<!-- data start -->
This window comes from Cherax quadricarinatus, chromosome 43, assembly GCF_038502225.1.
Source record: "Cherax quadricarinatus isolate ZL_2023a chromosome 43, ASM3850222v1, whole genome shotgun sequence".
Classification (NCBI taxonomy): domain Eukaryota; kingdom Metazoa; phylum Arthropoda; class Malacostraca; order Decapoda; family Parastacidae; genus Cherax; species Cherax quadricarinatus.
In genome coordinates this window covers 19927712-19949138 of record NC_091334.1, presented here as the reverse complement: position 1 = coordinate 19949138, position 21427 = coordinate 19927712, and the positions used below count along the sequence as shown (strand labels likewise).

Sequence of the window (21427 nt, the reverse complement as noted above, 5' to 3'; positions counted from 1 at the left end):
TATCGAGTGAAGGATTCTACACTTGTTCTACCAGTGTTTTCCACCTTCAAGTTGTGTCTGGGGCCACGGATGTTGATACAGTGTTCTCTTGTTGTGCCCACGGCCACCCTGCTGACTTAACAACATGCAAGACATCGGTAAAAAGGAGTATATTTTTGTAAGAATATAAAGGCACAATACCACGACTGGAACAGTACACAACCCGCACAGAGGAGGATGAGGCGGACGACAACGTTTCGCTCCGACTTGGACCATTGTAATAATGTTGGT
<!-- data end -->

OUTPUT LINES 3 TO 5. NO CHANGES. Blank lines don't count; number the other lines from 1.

Classification (NCBI taxonomy): domain Eukaryota; kingdom Metazoa; phylum Arthropoda; class Malacostraca; order Decapoda; family Parastacidae; genus Cherax; species Cherax quadricarinatus.
In genome coordinates this window covers 19927712-19949138 of record NC_091334.1, presented here as the reverse complement: position 1 = coordinate 19949138, position 21427 = coordinate 19927712, and the positions used below count along the sequence as shown (strand labels likewise).

Sequence of the window (21427 nt, the reverse complement as noted above, 5' to 3'; positions counted from 1 at the left end):